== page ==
A New Frontier: How Automation is Changing These 8 Industries

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Updated 03/07/2024

For the longest time, automation has been mostly synonymous with manufacturing. But now, with advancements in automation technology, almost every industry is finding a way to leverage solutions like machine vision, robotics, artificial intelligence, motion control and more—for the better.

From coping with the rising scarcity of labor and supply chain issues to gaining more visibility and analytics of operational needs, the opportunities are waiting to be unlocked. Just take these eight emerging industries that are now adopting automation to pave a new way forward.

  1. Agriculture
  2. Healthcare
  3. Life Sciences
  4. Construction
  5. Food & beverage
  6. Retail
  7. Grocery
  8. Security


From the surge in food demand to the emphasis on more sustainable growing practices, many farmers are looking to solutions like precision technology and automation as a way to create more efficient and sustainable operations.

Automated agricultural machinery equipped with machine vision, sensors and AI can control every life stage of a crop. Farmers armed with smart drone technology can also monitor, fertilize and successfully fight off damage from pests and disease.

Meanwhile, indoor farmers are using automation to save water, monitor crop health, and pick even the most delicate herbs and flowers without damaging them, like with OnRobot’s RG6 gripper.


Healthcare, like many industries, faces numerous challenges. Between modernization efforts and mounting labor issues, there is more and more pressure to ensure medical processes and patient care don’t falter. And like in many other industries, automation is at the ready to assist.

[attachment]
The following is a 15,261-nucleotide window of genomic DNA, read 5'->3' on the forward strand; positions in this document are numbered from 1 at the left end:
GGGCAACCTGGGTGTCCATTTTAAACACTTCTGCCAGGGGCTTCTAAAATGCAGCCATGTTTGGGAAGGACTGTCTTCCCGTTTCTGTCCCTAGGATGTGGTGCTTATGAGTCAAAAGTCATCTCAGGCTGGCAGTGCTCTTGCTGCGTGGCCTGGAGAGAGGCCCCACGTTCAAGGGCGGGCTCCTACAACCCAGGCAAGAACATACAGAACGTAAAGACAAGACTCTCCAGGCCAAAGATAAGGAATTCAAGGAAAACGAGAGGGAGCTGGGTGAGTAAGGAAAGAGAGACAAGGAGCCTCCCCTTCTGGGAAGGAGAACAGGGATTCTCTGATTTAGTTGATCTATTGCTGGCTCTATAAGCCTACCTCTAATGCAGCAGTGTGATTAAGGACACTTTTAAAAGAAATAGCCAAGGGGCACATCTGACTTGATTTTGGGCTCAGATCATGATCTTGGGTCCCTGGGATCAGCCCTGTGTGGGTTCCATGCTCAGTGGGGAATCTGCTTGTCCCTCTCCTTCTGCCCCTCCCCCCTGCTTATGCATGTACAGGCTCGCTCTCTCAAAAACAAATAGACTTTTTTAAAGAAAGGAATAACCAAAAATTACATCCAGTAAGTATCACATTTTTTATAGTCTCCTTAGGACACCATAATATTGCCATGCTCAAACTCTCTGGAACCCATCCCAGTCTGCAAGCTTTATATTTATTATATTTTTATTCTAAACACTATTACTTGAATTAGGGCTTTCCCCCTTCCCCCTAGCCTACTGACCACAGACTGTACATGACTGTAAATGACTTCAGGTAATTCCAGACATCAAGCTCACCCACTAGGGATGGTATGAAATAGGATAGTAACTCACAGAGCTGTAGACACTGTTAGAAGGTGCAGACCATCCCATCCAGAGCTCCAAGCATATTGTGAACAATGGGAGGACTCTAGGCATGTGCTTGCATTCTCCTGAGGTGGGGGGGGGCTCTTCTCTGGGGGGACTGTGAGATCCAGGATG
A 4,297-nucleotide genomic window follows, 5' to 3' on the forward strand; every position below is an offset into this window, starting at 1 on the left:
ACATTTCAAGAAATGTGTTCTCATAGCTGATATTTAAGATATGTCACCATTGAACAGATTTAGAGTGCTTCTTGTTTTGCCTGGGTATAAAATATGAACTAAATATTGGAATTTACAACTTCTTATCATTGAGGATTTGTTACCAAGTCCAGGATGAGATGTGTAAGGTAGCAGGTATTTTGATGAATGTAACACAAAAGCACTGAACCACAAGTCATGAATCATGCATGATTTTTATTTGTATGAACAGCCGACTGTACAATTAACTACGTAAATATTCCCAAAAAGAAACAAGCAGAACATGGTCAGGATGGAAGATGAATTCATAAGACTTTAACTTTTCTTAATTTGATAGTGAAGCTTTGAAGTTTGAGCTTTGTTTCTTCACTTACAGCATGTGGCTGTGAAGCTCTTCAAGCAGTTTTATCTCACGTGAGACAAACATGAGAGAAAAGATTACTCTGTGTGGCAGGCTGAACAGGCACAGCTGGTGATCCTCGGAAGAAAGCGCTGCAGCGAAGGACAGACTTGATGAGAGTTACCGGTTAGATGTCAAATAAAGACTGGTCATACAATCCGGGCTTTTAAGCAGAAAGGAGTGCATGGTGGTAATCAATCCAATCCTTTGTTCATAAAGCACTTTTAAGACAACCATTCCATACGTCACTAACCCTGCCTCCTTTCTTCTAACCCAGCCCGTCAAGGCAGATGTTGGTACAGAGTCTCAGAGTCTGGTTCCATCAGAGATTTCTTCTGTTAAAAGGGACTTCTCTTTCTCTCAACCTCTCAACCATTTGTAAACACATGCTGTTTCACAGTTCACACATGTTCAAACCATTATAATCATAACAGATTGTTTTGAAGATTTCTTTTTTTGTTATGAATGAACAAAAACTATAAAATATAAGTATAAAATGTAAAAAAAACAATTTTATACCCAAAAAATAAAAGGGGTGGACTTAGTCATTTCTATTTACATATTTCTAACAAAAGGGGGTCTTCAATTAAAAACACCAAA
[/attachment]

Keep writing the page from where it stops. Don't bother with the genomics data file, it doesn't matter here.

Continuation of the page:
From lending a robotic hand in operating rooms to another set of eyes for diagnostic testing, automated solutions are not just a way to reduce costs, increase efficiencies and relieve employees from dull or repetitive tasks. They are the future of healthcare. 

While still in early adoption, we are already seeing the transformative potential they can offer hospitals and healthcare centers—for patients and providers alike.


Like in the healthcare industry, automation has the potential to be a true game-changer for the life sciences industry. From drug discovery and experimental reproducibility to the manufacturing of therapeutics and regulatory compliance, there is so much opportunity when companies embrace automation for better outcomes.

As of right now, robotic systems, vision technology and artificial intelligence (AI)—or some mix of the three—are leading the adoption. But we are only skimming the surface of what’s possible, especially when it comes to discovery and production.


Construction work is notoriously hard on the body and it’s easy to see why—repetitive motions, heavy objects, dangerous power tools, etc. By adopting automation and integrating robots into their worksites, construction companies have found that they can cut back on accidents and costs while also ramping up their productivity.

While human workers need breaks, construction droids (such as swarm robots) can do repetitive tasks like bricklaying or moving heavy materials like cement columns or bags over and over again.